In 2010 I was the historian for ‘The Best Museum You’ve Never Seen’, the CIA Museum, which winds through the corridors of an Eisenhower-era building secluded on a secure campus in Northern Virginia. We were getting ready to install a new exhibit on the Office of Strategic Services (OSS), America’s first central-intelligence agency, dating to 1942. I was tasked with finding out everything I could about this experimental organization. This included researching the company roster.
Hastily pulled together to fight the Axis, OSS was an odd creature — at once a collection of men and women from the upper crust of society on America’s east coast, and a magnet for astonishingly talented and creative people from all walks of life, from Wall Street lawyers to Hollywood filmmakers to freebooters and soldiers of fortune, even the future chef Julia Child. In OSS they could almost literally design their own adventures. Few of them were attracted to the less tolerant cultures of the regular Army and Navy.
My head swimming in research, I made an offhand connection one day that would lead to uncharted waters. I remembered reading in the past that Ernest Hemingway and Colonel David K.E. Bruce of the OSS had ‘liberated’ the bar of the Ritz in Paris from the Germans in August 1944. Now I wondered if there was more to the story. Hemingway would not have been out of place in OSS. He loved secrets, and the edge they gave him. He craved action, but was not cut out for conventional soldiering. He moved easily between social and economic classes—and across borders. I thought to myself that he had a lot in common with many of the men in the spy business whom I had met or read out. So had he been an OSS spy of some sort? What was the full story about Hemingway and intelligence in World War II?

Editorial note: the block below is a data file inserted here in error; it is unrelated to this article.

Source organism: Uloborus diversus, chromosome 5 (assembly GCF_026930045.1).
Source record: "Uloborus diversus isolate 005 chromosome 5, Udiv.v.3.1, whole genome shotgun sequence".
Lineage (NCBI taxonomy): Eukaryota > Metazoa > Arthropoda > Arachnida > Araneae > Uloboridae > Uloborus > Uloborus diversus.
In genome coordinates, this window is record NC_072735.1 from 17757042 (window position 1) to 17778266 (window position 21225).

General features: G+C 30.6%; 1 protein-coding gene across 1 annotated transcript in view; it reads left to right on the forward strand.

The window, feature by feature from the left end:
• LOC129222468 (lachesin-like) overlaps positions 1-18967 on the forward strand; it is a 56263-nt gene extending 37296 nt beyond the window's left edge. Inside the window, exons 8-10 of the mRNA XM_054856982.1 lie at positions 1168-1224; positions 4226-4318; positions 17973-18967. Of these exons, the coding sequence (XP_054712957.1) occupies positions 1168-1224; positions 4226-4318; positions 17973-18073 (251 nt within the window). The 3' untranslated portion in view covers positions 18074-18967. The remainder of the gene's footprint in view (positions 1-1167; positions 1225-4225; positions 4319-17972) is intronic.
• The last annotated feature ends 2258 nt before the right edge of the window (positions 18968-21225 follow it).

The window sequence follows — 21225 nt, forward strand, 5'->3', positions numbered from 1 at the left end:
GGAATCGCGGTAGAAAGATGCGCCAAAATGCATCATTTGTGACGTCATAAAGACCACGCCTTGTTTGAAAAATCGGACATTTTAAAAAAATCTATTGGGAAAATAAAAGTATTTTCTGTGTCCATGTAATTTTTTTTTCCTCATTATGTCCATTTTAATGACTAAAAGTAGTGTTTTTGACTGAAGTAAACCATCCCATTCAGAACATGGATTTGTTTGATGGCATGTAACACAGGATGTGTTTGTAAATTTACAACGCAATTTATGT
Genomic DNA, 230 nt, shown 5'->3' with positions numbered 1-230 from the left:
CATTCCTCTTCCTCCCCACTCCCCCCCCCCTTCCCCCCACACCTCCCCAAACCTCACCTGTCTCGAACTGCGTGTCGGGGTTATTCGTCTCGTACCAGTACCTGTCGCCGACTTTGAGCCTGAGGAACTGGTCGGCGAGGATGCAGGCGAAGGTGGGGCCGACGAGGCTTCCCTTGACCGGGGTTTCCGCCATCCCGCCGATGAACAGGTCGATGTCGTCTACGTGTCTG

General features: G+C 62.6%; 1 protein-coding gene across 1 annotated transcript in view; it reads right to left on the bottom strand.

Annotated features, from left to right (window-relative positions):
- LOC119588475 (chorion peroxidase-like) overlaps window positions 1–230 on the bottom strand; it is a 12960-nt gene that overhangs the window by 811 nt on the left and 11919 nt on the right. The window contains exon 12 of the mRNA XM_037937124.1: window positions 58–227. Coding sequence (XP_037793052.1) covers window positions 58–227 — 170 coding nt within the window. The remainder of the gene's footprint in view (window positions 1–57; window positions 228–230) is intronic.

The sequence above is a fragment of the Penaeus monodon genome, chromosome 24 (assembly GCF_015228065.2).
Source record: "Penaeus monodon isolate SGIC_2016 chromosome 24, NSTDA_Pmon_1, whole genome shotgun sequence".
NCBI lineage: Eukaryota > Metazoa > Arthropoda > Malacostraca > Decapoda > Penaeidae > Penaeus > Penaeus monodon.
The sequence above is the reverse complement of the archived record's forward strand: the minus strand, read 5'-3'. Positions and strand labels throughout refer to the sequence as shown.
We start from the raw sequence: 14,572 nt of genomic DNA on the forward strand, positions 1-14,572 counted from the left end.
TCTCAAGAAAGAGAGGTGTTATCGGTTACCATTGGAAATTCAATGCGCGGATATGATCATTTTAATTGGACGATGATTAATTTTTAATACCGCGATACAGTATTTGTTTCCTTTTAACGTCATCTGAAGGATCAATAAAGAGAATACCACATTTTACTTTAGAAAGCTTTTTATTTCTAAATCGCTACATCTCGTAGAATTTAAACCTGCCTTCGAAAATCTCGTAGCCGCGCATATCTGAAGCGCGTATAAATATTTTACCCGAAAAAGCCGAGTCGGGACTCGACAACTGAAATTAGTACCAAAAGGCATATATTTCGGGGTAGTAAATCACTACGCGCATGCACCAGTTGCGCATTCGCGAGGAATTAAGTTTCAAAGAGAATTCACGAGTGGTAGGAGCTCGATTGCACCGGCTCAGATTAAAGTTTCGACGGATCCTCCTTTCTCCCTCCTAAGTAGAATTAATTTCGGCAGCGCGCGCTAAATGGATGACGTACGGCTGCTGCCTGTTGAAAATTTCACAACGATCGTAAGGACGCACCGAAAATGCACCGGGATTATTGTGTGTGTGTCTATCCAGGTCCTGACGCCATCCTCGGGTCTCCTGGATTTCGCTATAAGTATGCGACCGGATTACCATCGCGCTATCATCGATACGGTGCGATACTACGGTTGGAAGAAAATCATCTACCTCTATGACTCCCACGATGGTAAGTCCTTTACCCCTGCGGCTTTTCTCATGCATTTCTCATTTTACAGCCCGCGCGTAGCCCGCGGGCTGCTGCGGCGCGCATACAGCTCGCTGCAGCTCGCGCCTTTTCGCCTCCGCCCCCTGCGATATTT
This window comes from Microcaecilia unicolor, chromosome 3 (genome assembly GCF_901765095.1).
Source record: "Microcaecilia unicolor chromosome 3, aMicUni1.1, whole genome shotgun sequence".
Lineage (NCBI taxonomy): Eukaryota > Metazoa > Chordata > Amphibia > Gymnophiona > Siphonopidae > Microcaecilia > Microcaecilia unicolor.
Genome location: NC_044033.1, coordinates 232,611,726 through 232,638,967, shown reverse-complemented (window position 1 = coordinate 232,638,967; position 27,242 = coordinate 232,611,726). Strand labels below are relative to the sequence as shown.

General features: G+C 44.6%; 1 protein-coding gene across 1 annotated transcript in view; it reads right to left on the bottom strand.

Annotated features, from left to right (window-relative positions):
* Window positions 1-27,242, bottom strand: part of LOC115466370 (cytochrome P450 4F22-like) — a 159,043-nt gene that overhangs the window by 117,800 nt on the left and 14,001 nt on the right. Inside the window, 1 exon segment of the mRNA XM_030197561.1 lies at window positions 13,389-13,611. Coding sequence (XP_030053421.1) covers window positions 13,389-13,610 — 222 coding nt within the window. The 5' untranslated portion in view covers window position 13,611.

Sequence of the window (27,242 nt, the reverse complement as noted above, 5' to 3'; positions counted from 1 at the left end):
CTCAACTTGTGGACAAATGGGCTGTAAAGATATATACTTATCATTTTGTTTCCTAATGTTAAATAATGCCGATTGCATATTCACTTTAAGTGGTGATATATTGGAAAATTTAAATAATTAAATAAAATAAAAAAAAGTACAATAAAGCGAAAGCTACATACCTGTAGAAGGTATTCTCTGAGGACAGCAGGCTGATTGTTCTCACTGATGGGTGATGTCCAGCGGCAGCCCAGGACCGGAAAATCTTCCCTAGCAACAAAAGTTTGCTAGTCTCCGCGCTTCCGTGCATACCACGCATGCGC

I proceeded to check every source I could find. The only reference at CIA pointed to a declassified OSS file, now in the National Archives at College Park, Maryland outside Washington, DC. No one at the Archives could lay hands on the file, initially deepening the mystery and leading to many frustrating hours with finding aids in old-fashioned three-ring binders in a back room. There were even a few sources that were still indexed on 3 x 5 cards that no one else wanted to see. In the end, a friendly Hemingway scholar shared copy of the OSS file that he had unearthed in 1983. But I did find other tantalizing traces of once secret OSS, FBI, and State Department files.
After a few months of work, I started to see the outline of a Hemingway portrait that was different from the others I had known. The writer had—almost obsessively I thought—tried his hand at various forms of spying and fighting on two continents from 1937 on, before and during World War II. The way stations were varied, often exotic: the battlefields of Spain, the back streets of Havana, a junk on the North River in China. He seemed to gravitate to men and women who operated on their own in the shadows. At one point his third wife Martha secretly lobbied OSS to put him on the payroll. Deputy directors and branch heads considered her request, assessing his potential in frank handwritten notes on the margins of transmittal letters. And then I learned something that surprised me: he had signed on with another intelligence service, one that did not fit the conventional narrative of his life. That service turned out to be the Soviet NKVD, the People’s Commissariat for Internal Affairs, the predecessor of the better-known KGB that, despite its name, operated both at home and abroad during the Cold War.
I stumbled on the NKVD connection when checking to see if I had covered all the bases in my OSS research. I looked in unusual places for any references to Hemingway and intelligence. On a fateful day I pulled off the shelf a 2009 book co-written by an estranged former KGB officer, Alexander Vassiliev. The work featured a sub-chapter that incorporated verbatim excerpts from Ernest Hemingway’s official Soviet file that Vassiliev had smuggled out of Russia. Vassiliev’s evidence was solid. The records of Hemingway’s relationship with the NKVD showed that a Soviet operative had recruited Hemingway ‘for our work on ideological grounds’ around December 1940, at a time when Stalin ruled the Soviet Union with an iron hand and was aligned with Hitler under the Molotov-Ribbentrop Pact—to say nothing of the bloody purges that had started in 1934 and were continuing with no end in sight.